Allogene Therapeutics Inc., of South San Francisco, reported preclinical data on its Turbocar technology, designed to allow cytokine activation signaling to be engineered selectively into CAR T cells. After Turbocars mimicking signaling from multiple cytokines were generated, screened and selected based on CAR T-cell manufacturability and in vitro serial killing activity, a range of functional assays showed improvements in activity for the Turbocar T cells compared to parental CAR T cells. The data are slated for presentation in a poster session at the virtual American Society of Gene & Cell Therapy annual meeting on May 12.
Almac Discovery Ltd., of Belfast, U.K., a member of the Almac Group, said it formed a research collaboration with Merck & Co. Inc., of Kenilworth, N.J., focusing on the generation of small-molecule inhibitors against specified deubiquitinase targets to treat neurodegenerative and other diseases. Initially, the companies will collaborate in a two-year joint research program, with Merck assuming responsibility for lead optimization, preclinical and clinical development and commercialization. Almac is set to receive an up-front license fee and research funding and is eligible for payments based on predetermined research, development and commercial milestones as well as tiered royalties on product sales.
The Wistar Institute and Batavia Biosciences Inc., of Woburn, Mass., said they established a strategic collaboration to streamline the clinical-grade manufacture and global distribution of Wistar’s rubella vaccine seed stock commonly known as RA 27/3. In December 2019, Wistar was awarded a $1 million grant from the Bill & Melinda Gates Foundation to support that global access-focused international collaboration.
Beam Therapeutics Inc., of Cambridge, Mass., reported preclinical data on its gene editing programs to treat sickle cell disease (SCD), scheduled for presentation during the American Society of Gene and Cell Therapy annual meeting in May. Using its adenine base editors (ABEs), Beam’s hereditary persistence of fetal hemoglobin (HbF) program to treat SCD aims to recreate single-base changes in the gamma globin gene promoters HBG1 and HBG2 that disrupt repressor binding, leading to increased HbF expression. After sorting human erythroid cells from the bone marrow of mice 16 weeks post-engraftment, an increase in gamma globin levels of more than 65% was seen compared to unedited cells, which showed less than 1.5%. Beam replicated those findings with a second donor at 18 weeks post-engraftment, achieving similar results. In addition, CD34-positive cells from a homozygous sickle patient were successfully edited, showing greater than 60% HbF levels with a concomitant decrease in hemoglobin S (HbS) levels in vitro. Beam also used its ABE platform to edit CD34-positive hematopoietic stem and progenitor cells isolated from donors with the sickle cell trait, achieving editing levels of the HbS mutation of greater than 70% following in vitro erythroid differentiation (IVED). Beam subsequently developed an ultra-high-performance liquid chromatography assay to detect the naturally occurring globin variant HbG-Makassar, which showed conversion of sickle HbS to the asymptomatic HbG-Makassar at levels near 70%, with simultaneous reduction of HbS globin to 30% of control levels in edited IVED cells from a homozygous SCD patient.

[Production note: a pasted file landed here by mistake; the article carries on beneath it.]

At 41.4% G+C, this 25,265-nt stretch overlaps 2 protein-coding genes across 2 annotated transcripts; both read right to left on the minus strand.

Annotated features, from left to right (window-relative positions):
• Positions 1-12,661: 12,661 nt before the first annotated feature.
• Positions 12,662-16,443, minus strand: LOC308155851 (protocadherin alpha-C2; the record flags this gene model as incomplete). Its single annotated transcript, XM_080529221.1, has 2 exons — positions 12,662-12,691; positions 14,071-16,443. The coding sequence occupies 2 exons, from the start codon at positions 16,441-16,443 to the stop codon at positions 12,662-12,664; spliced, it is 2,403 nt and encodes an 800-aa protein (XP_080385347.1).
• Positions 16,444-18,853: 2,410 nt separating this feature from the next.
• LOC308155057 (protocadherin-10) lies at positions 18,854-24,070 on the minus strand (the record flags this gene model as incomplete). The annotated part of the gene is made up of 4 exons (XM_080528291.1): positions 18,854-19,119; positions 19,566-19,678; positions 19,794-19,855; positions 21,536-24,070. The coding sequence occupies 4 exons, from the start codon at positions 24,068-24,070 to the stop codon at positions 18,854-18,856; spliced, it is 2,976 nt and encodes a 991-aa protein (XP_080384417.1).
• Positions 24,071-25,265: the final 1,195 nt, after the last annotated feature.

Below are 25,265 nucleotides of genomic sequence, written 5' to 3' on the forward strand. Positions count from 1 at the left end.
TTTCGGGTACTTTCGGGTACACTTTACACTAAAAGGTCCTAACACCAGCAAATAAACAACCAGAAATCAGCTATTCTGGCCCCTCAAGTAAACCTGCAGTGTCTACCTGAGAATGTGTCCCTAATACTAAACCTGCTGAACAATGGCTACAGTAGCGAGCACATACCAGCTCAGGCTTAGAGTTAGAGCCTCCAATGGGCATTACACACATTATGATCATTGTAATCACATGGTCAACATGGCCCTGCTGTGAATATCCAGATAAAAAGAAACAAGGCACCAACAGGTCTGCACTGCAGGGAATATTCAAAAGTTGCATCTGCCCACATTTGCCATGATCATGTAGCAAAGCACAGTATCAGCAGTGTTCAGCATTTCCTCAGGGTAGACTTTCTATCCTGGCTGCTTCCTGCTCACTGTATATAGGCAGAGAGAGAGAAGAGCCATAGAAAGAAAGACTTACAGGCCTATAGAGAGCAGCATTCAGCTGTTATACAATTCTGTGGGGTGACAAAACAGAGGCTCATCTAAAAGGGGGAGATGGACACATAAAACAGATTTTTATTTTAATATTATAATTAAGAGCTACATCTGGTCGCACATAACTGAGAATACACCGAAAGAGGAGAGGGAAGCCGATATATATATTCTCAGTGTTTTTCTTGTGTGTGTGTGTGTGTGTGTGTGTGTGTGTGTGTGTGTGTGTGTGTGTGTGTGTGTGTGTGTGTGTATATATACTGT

Catalent Inc., of Somerset, N.J., said it will increase manufacturing capacity and prep for large-scale commercial production at its 875,000-square-foot facility Bloomington, Ind., location to manufacture New Brunswick, N.J.-based Johnson & Johnson Inc.’s COVID-19 vaccine candidate. Catalent plans to hire about 300 additional employees at the site for the program. Under an accelerated timeline, J&J plans to initiate a phase I trial in September, with clinical data on safety and efficacy expected by year-end. That could allow vaccine availability for emergency use in early 2021, the company added.
Cytrx Corp., of Los Angeles, said that Orphazyme A/S, of Copenhagen, is on track to file an NDA in the first half of 2020 for arimoclomol in Niemann-Pick disease. The company also said it plans to treat its first patient in May through its early access program and plans to file an MAA with the EMA in the second half of 2020. Arimoclomol amplifies production of heat-shock proteins, which can rescue defective misfolded proteins, clear protein aggregates and improve the function of lysosomes, Cytrx said. In 2011, Cytrx agreed to sell and transfer certain data, intellectual property rights and other assets, including contractual rights and obligations relating to a portfolio of chemical compounds, including arimoclomol, to Orphazyme, which included conditional future payments to Cytrx contingent on achieving specified clinical/regulatory and sales milestones as well as single- and double-digit royalty payments, depending on the indication.